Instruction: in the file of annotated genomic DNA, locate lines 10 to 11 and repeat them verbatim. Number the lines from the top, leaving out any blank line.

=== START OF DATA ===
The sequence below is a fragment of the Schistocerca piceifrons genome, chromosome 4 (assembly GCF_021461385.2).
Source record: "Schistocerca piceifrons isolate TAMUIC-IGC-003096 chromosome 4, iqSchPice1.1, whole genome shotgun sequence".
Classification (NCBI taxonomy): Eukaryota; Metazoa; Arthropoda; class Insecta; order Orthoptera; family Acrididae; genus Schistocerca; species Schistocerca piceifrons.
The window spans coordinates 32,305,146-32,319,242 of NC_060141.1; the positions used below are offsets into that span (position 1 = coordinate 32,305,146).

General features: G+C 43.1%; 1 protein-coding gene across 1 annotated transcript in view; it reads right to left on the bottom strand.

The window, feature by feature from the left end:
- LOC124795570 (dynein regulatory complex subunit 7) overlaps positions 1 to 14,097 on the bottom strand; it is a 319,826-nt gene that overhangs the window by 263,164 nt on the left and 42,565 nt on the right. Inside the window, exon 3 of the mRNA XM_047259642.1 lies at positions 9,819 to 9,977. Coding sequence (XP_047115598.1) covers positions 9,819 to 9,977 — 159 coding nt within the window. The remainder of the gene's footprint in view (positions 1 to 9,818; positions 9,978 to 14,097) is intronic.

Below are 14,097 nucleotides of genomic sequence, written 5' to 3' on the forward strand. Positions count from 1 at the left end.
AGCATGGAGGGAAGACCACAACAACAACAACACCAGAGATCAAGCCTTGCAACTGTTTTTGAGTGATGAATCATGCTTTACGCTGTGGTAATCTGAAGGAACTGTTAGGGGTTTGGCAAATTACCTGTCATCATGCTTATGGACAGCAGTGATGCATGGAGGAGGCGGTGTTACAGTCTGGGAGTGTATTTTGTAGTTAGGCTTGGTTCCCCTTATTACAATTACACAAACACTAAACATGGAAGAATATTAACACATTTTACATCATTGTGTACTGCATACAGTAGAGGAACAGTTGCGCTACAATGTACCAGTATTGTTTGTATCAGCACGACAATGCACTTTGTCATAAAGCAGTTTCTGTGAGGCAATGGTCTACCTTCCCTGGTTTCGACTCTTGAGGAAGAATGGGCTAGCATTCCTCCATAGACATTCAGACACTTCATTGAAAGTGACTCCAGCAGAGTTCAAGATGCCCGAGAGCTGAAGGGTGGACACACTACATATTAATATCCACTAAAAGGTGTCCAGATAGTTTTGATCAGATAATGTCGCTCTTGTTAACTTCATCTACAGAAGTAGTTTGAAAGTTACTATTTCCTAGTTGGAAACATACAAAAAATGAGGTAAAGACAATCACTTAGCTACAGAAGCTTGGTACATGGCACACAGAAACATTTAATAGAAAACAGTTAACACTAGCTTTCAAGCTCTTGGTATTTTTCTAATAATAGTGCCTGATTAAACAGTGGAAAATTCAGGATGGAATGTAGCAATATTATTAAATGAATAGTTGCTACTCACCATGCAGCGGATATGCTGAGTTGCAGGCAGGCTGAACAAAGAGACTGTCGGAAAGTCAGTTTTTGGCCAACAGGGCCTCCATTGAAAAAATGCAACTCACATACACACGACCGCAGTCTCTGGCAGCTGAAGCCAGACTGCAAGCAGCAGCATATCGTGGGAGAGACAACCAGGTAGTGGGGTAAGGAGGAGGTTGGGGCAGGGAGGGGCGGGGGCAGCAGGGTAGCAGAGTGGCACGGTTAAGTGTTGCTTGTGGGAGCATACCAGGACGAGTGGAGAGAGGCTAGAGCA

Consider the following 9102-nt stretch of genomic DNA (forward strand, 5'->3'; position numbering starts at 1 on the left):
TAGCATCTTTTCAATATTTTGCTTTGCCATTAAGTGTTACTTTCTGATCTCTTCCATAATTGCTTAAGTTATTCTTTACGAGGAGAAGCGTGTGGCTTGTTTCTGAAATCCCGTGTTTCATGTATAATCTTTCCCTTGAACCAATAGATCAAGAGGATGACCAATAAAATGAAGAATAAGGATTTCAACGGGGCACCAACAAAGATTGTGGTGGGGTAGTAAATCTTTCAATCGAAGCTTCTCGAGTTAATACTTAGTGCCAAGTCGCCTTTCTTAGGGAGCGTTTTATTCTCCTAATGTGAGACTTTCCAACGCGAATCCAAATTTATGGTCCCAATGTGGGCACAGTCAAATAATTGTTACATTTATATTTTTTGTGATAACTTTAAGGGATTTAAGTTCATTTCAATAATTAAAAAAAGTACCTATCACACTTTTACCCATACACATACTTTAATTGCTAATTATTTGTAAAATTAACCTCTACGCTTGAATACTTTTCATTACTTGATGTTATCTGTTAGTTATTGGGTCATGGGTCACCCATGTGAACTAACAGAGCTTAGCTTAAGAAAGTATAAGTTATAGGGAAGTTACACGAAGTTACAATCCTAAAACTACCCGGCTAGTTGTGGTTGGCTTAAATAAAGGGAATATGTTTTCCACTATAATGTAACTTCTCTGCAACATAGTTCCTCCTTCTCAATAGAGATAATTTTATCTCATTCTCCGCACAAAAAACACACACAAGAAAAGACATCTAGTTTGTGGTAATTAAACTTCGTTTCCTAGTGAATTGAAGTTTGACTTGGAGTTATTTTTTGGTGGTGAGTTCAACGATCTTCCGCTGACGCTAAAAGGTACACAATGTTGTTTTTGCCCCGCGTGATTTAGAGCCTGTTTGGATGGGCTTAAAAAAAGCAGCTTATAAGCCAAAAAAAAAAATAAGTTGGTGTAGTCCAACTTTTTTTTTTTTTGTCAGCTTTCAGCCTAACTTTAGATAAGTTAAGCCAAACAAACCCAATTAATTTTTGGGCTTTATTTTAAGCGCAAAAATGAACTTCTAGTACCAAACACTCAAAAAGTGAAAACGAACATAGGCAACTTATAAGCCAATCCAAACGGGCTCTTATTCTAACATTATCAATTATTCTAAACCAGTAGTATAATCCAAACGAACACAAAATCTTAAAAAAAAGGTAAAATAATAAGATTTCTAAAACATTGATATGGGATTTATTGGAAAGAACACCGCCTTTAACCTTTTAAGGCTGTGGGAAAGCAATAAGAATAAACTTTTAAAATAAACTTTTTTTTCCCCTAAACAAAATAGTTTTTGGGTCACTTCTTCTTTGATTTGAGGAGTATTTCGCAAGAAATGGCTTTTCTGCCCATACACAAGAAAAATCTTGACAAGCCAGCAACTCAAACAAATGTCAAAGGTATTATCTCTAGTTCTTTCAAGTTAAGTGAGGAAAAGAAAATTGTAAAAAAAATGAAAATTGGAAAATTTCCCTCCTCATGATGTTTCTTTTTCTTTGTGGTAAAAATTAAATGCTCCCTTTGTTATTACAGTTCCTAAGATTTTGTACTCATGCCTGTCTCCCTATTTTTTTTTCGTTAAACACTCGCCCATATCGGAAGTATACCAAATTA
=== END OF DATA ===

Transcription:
Consider the following 9102-nt stretch of genomic DNA (forward strand, 5'->3'; position numbering starts at 1 on the left):
TAGCATCTTTTCAATATTTTGCTTTGCCATTAAGTGTTACTTTCTGATCTCTTCCATAATTGCTTAAGTTATTCTTTACGAGGAGAAGCGTGTGGCTTGTTTCTGAAATCCCGTGTTTCATGTATAATCTTTCCCTTGAACCAATAGATCAAGAGGATGACCAATAAAATGAAGAATAAGGATTTCAACGGGGCACCAACAAAGATTGTGGTGGGGTAGTAAATCTTTCAATCGAAGCTTCTCGAGTTAATACTTAGTGCCAAGTCGCCTTTCTTAGGGAGCGTTTTATTCTCCTAATGTGAGACTTTCCAACGCGAATCCAAATTTATGGTCCCAATGTGGGCACAGTCAAATAATTGTTACATTTATATTTTTTGTGATAACTTTAAGGGATTTAAGTTCATTTCAATAATTAAAAAAAGTACCTATCACACTTTTACCCATACACATACTTTAATTGCTAATTATTTGTAAAATTAACCTCTACGCTTGAATACTTTTCATTACTTGATGTTATCTGTTAGTTATTGGGTCATGGGTCACCCATGTGAACTAACAGAGCTTAGCTTAAGAAAGTATAAGTTATAGGGAAGTTACACGAAGTTACAATCCTAAAACTACCCGGCTAGTTGTGGTTGGCTTAAATAAAGGGAATATGTTTTCCACTATAATGTAACTTCTCTGCAACATAGTTCCTCCTTCTCAATAGAGATAATTTTATCTCATTCTCCGCACAAAAAACACACACAAGAAAAGACATCTAGTTTGTGGTAATTAAACTTCGTTTCCTAGTGAATTGAAGTTTGACTTGGAGTTATTTTTTGGTGGTGAGTTCAACGATCTTCCGCTGACGCTAAAAGGTACACAATGTTGTTTTTGCCCCGCGTGATTTAGAGCCTGTTTGGATGGGCTTAAAAAAAGCAGCTTATAAGCCAAAAAAAAAAATAAGTTGGTGTAGTCCAACTTTTTTTTTTTTTGTCAGCTTTCAGCCTAACTTTAGATAAGTTAAGCCAAACAAACCCAATTAATTTTTGGGCTTTATTTTAAGCGCAAAAATGAACTTCTAGTACCAAACACTCAAAAAGTGAAAACGAACATAGGCAACTTATAAGCCAATCCAAACGGGCTCTTATTCTAACATTATCAATTATTCTAAACCAGTAGTATAATCCAAACGAACACAAAATCTTAAAAAAAAGGTAAAATAATAAGATTTCTAAAACATTGATATGGGATTTATTGGAAAGAACACCGCCTTTAACCTTTTAAGGCTGTGGGAAAGCAATAAGAATAAACTTTTAAAATAAACTTTTTTTTCCCCTAAACAAAATAGTTTTTGGGTCACTTCTTCTTTGATTTGAGGAGTATTTCGCAAGAAATGGCTTTTCTGCCCATACACAAGAAAAATCTTGACAAGCCAGCAACTCAAACAAATGTCAAAGGTATTATCTCTAGTTCTTTCAAGTTAAGTGAGGAAAAGAAAATTGTAAAAAAAATGAAAATTGGAAAATTTCCCTCCTCATGATGTTTCTTTTTCTTTGTGGTAAAAATTAAATGCTCCCTTTGTTATTACAGTTCCTAAGATTTTGTACTCATGCCTGTCTCCCTATTTTTTTTTCGTTAAACACTCGCCCATATCGGAAGTATACCAAATTA